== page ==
VANCOUVER (Reuters) - Shaun White, Lindsey Vonn and Shani Davis all struck gold on Wednesday as the United States transformed a bleak Vancouver Olympics into their own winter wonderland with a dazzling show of gravity-defying stunts, brute strength and old-fashioned courage.
White showed why he is one of the most recognizable and highest paid athletes in winter sports as he wowed a new generation of Olympic fans at Cypress Mountain with a breathtaking display of somersaults, twists and aerial tricks.
The flame-haired 23-year-old from California was so dominant that he had the gold wrapped up after his first run so used his second to unveil a special double backward flip he had never performed in competition before.
"I just felt like I didn't come all the way to Vancouver not to pull out the big guns," said White, whose cult-status among snowboarders and skateboarders has earned him the nicknames "The Flying Tomato" and the "Animal".
A fearless Vonn overcome a painful injury that almost ruined her Olympic dream before it began as she hurtled down a treacherous Whistler mountain course to become the first American to win the women's downhill, one of the most spectacular and dangerous events at the Olympics.
Not to be outdone, Davis powered home over the final lap at the Richmond Olympic Oval to become the first man to win the 1,000 meters speed skating title at successive Olympics as the U.S. soared to the peak of the medal standings.
The three victories gave the powerful team a total of five gold medals after the fifth full day of competition, ahead of Germany, South Korea and Switzerland, who each had three golds on a day when the heavy snow falls and thick fog that forced the postponement of some earlier events finally gave way to clear blue skies.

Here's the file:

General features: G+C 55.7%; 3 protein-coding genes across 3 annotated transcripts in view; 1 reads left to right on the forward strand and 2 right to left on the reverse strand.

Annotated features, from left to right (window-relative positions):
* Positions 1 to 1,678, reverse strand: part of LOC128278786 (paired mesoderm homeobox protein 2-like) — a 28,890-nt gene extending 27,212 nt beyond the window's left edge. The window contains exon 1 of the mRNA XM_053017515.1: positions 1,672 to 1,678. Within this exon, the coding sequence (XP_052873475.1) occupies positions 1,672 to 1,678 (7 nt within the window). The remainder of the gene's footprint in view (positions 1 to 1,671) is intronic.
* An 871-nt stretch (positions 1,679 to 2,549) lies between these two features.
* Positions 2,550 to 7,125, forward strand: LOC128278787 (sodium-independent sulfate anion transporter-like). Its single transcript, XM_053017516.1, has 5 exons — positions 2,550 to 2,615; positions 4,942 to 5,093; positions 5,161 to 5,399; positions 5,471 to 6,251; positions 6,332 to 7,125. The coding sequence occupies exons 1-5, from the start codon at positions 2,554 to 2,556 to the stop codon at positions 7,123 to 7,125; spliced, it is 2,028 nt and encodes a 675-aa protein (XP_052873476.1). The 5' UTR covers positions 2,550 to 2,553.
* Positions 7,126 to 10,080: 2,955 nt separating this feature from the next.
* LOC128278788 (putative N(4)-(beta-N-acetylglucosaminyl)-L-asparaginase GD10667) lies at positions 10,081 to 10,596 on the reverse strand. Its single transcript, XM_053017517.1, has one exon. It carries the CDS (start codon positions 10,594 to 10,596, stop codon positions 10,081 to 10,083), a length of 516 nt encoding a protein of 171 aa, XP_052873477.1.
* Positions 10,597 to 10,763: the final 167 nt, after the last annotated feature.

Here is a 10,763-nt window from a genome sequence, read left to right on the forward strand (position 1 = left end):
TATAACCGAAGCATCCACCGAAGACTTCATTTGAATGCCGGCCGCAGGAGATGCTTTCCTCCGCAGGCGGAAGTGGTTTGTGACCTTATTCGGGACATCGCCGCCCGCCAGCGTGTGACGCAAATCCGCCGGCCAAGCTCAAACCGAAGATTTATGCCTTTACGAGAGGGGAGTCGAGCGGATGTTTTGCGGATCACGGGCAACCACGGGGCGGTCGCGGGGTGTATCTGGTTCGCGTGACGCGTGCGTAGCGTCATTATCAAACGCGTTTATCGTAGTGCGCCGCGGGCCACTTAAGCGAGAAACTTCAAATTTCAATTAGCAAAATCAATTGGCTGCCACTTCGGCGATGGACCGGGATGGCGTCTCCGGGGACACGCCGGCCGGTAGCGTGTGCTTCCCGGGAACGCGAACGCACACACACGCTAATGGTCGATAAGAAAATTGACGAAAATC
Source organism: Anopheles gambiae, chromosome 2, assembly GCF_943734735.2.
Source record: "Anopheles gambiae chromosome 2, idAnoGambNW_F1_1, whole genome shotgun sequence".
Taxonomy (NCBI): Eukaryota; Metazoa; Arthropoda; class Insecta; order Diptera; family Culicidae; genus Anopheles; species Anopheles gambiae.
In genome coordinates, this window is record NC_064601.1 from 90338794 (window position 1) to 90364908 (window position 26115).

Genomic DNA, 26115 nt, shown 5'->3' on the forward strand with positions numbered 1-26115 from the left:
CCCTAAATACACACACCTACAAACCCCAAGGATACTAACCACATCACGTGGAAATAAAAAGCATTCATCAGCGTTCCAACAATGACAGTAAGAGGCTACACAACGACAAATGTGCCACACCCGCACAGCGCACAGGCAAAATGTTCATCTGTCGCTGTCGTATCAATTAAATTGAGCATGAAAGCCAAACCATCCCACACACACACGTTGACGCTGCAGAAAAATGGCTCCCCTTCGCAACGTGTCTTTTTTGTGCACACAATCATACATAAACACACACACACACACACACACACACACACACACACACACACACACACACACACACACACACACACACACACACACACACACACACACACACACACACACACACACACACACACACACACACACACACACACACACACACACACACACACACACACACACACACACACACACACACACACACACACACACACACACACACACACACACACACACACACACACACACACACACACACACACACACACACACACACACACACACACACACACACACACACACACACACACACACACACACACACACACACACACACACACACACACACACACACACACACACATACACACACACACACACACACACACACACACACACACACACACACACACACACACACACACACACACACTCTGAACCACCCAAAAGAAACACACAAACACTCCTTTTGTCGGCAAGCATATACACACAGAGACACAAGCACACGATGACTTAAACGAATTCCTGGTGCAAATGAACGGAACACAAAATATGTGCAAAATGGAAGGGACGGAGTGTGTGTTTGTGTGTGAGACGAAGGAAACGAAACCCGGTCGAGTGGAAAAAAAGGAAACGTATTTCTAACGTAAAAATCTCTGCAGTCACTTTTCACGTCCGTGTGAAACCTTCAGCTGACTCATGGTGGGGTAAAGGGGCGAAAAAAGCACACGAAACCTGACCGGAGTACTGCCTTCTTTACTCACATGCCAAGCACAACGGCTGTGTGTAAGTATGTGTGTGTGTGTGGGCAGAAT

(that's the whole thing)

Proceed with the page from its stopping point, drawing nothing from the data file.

The Americans were not the only athletes doing their part to help lift the mood at an Olympics still struggling to recover from the tragic death of luger Nodar Kumaritashvili, who was laid to rest in his home town in Georgia on Wednesday.
Traditional powerhouses Russia, Norway and Austria all opened their gold medal accounts on Wednesday while China won their second in Vancouver and Slovenia's Petra Majdic won the admiration of everyone with her brave third-place finish in the women's cross country sprint classic.
Majdic was urged by doctors to pull out of her event after she tripped and fell in a deep hole during a morning training run, badly bruising the muscles around her ribs.
She could hardly breathe but ignored the medical advice and got back on her skis and made it through to the final, which she finished in so much pain that she collapsed on to the snow and needed help just to get on the medal podium.
"I won not only a bronze medal for myself, this is a gold with little diamonds on it," she said.
A week ago, Vonn hobbled into Canada with a shin injury that prevented her from hitting the slopes but summoned up the determination to fly down a slippery slope that brought some of her main rivals to grief.
"I had to attack and I did that. I made it down," Vonn said. "It's awesome, it's all I ever wanted."
Sweden's Anja Paerson missed out on a likely silver medal after falling heavily on the final jump and Romania's Edith Miklos was airlifted from the course by helicopter after a high-speed crash into the safety netting.
Davis made it back-to-back wins when he beat South Korea's 500m speedskating champion Mo Tae-bum by 0.18 seconds while Nikita Kriukov won the men's cross country sprint classic after lunging across the line to beat his Russian team mate Alexander Panzhinskiy in a photo-finish.
Norway won gold in the women's final when Marit Bjoergen surged to victory and Wang Meng of China retained her title in the women's 500m short track speedskating final.
The Austrian brothers Andreas and Wolfgang Linger slid to victory in the luge doubles, repeating their feat of four years ago.
Editing by Jon Bramley